For this week, through the All Japan Koi Show, and until next Monday my home is the Toko Hotel in Gotanda, Tokyo.   It’s conveniently situation adjacent to Gotanda Station and a 10/15min walk or so from the INPC offices.

Yesterday on arrival in Gotanda I took a taxi straight to the office as I couldn’t check in at 9am.  As such I had a suitcase full of clothes, tripod, cables, books and all sorts, along with a camera bag weighing about 15kg.

Having finished work at 7.30pm I elected for a taxi to the hotel rather than walking with luggage.  I got in, requested my destination, Bob’s your uncle, I was duly delivered to my door, 710yen, thanks very much.

A brisk sunny walk at 8am this morning, amongst the throng of commuters, got me to my office no problem.

Having finished work again at 7.30pm I elected for a taxi.  I wasn’t being particularly lazy, I just knew I had e-mails to answer, things I wanted to do and I knew, that somewhat before 9pm last order yesterday, the hotel retaurant had turned off it’s traditional stone bake pizza oven resulting in me having KFC!!

Anyway, I hailed a cab, hopped in the back and said, ‘Toko Hoteru onegaishimasu’.  Simply take me to Toko Hotel please.

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He headed off, and then suddenly decided a left turn may be in order.  Whilst executing it he asked, ‘Gotanda, desu ka’?  ‘Is that Gotanda?’

‘Hai, so desu, Gotanda eki’, i confirmed, ‘Yes it is, Gotanda Station.’

He abandoned the left turn and headed straight on, I could hear his mind working.  On his sat nav we only had to travel about 2″!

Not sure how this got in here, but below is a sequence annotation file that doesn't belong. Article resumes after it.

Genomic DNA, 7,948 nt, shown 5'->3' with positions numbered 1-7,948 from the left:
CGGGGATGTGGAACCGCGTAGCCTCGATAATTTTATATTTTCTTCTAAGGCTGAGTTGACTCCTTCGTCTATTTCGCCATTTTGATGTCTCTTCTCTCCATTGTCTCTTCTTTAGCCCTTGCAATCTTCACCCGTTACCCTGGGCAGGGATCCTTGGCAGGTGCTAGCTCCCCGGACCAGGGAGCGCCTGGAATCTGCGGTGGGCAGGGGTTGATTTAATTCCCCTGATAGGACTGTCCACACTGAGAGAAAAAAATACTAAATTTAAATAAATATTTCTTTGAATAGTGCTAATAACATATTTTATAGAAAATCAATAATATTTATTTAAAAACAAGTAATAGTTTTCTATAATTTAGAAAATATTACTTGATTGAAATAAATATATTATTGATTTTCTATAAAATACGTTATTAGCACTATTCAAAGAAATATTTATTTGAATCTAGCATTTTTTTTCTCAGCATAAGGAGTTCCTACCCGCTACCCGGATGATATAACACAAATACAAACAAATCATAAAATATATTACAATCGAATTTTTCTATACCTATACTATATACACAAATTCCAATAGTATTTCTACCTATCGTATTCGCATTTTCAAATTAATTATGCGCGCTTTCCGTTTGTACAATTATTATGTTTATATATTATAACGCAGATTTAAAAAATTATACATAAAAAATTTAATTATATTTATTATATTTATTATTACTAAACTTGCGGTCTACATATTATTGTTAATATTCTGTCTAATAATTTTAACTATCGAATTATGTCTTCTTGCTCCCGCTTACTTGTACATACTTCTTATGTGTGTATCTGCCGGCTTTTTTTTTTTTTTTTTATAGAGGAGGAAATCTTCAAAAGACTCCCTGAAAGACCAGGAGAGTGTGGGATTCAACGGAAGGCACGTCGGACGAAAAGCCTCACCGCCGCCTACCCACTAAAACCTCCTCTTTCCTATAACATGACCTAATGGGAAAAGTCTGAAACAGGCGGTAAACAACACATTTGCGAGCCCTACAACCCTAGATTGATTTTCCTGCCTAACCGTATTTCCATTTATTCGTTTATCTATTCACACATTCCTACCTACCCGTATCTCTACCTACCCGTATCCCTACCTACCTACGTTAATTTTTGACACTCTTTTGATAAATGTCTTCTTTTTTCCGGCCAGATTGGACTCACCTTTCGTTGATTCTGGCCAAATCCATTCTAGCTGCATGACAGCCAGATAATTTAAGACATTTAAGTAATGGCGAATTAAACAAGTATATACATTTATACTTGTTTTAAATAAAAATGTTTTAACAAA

As we carried on our straight ahead route we reached the main junction at which the quickest way to Gotanda Station is left, the same as the Toko Hotel, unless you are a taxi driver because that leaves you in no mans land with regards to being at a taxi stop.  We took a left!

As we turned left the sign stating ‘Toko Hotel’, in English, is clear for all to see.

‘Are’ (over there), I pointed straight ahead and up at the big blue and white sign.  He looked at me blankly scanning the skyline ahead.

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I mentioned before about the importance/value of learning the pronunciation of Japanese syllables, and the fact that in some guide/phrase books they are written phonetically as opposed to the accurate and traditonal way.

I’ll hazard a guess that most reading, especially those that are in England, or English speaking countries, are thinking I wanted the ‘ToeKoe Hotel’?  With long O’s, am I right?

Well, let me tell you, if you were, and if you’d been in my cab asking for it you’d likely have been taken right there.

To correctly represent that in Romaji it should be written, as least as my study tells me, ‘TõKõ’ (should be a straight line above the ‘o’, sorry), or TouKou, both indicating a long ‘O’ sound.

Without it it is a short ‘o’, as in ‘orange’.

The taxi driver eventually ascertained where I was pointing, ‘ah tooooooooooookooooo’, he said and then proceeded to share his pearls of English with me.  I stood firm with my Japanese, sadly it didn’t stretch to explaining my issues with the hotel sign!

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Nihongo, grrrrrrrrrrrrrr!

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